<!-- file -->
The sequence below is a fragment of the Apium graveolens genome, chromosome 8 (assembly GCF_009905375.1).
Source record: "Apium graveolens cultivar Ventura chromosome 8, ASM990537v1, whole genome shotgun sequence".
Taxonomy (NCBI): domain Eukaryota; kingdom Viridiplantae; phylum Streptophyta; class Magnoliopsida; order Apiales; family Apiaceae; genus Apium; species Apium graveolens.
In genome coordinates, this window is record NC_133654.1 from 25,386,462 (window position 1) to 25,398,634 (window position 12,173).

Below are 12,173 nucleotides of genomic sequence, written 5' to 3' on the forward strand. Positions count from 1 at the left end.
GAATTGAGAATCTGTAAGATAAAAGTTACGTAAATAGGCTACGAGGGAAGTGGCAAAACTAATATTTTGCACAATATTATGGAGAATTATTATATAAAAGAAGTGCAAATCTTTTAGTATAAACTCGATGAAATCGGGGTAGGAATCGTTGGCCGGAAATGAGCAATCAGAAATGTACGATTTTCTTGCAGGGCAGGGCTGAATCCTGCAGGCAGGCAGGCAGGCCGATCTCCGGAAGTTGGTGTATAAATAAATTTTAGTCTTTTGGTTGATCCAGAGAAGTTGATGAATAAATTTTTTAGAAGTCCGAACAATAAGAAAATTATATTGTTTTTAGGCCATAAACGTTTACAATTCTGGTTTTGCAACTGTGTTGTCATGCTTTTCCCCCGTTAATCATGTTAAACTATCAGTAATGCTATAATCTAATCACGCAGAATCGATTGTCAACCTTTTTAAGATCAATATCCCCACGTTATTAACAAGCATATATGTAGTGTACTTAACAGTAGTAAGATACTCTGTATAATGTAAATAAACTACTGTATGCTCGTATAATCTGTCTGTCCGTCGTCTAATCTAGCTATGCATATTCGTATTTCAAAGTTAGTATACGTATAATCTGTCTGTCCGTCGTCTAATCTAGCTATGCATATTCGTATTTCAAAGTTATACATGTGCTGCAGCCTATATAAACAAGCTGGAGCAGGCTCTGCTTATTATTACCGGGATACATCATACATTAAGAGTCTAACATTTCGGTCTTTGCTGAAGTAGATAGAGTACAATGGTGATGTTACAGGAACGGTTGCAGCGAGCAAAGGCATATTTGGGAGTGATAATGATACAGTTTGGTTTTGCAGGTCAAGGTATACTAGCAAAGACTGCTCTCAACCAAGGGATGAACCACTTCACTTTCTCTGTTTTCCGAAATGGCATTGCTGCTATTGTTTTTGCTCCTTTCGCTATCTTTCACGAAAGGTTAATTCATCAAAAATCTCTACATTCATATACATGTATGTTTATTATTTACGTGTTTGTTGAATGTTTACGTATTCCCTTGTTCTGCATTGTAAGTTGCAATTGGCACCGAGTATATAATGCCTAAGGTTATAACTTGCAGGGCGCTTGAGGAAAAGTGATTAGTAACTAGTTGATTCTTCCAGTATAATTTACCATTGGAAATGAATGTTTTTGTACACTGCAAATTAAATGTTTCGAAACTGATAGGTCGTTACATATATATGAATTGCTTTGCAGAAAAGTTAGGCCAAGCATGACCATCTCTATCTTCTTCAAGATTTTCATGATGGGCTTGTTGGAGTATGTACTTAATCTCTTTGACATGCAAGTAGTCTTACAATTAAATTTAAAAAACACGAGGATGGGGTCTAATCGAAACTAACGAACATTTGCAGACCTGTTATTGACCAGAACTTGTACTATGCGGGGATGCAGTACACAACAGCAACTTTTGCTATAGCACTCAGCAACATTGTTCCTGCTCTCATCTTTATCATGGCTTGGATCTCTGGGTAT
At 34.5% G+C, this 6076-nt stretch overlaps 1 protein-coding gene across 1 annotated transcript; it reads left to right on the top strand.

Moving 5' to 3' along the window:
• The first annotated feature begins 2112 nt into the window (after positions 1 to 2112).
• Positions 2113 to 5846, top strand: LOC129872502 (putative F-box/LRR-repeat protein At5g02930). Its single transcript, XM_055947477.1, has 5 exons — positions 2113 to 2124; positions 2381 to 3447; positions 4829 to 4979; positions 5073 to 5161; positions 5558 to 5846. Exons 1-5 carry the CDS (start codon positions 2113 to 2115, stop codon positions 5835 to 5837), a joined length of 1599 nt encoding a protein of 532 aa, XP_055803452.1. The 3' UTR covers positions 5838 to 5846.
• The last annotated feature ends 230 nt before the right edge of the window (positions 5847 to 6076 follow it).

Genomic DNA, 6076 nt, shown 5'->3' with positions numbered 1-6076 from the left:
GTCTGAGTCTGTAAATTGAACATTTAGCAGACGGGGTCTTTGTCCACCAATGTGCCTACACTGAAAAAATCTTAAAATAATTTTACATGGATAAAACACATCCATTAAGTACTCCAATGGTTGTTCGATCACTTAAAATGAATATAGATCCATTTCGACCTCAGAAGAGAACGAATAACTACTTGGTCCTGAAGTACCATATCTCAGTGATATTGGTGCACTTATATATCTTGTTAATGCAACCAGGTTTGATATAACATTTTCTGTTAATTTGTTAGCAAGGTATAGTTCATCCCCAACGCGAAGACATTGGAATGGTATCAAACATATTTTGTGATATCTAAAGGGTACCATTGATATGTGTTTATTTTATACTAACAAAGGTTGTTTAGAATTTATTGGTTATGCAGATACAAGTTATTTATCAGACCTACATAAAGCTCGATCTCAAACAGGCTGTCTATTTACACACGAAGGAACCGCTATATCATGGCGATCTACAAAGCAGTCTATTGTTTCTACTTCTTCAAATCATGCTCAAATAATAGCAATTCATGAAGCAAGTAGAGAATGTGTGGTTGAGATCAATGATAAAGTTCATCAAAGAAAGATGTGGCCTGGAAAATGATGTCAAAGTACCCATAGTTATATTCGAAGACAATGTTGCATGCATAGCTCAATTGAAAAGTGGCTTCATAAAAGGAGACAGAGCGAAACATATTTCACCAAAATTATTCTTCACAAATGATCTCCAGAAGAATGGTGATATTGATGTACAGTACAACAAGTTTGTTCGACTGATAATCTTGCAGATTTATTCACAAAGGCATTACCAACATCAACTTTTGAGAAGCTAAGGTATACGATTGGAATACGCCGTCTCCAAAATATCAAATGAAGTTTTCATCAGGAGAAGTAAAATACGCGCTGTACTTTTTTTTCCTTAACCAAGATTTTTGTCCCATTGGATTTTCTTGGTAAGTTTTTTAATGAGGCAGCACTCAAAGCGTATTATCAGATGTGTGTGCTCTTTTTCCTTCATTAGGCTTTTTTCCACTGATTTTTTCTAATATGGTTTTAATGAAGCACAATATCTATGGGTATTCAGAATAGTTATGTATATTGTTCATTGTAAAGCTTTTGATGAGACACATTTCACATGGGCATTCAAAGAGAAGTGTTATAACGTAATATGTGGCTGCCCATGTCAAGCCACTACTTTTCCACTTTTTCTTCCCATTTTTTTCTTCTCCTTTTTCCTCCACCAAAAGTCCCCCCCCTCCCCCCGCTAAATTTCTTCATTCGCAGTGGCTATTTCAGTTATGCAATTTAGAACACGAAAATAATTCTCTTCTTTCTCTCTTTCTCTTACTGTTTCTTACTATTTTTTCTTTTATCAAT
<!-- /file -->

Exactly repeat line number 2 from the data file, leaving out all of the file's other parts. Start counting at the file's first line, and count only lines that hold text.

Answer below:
Source record: "Apium graveolens cultivar Ventura chromosome 8, ASM990537v1, whole genome shotgun sequence".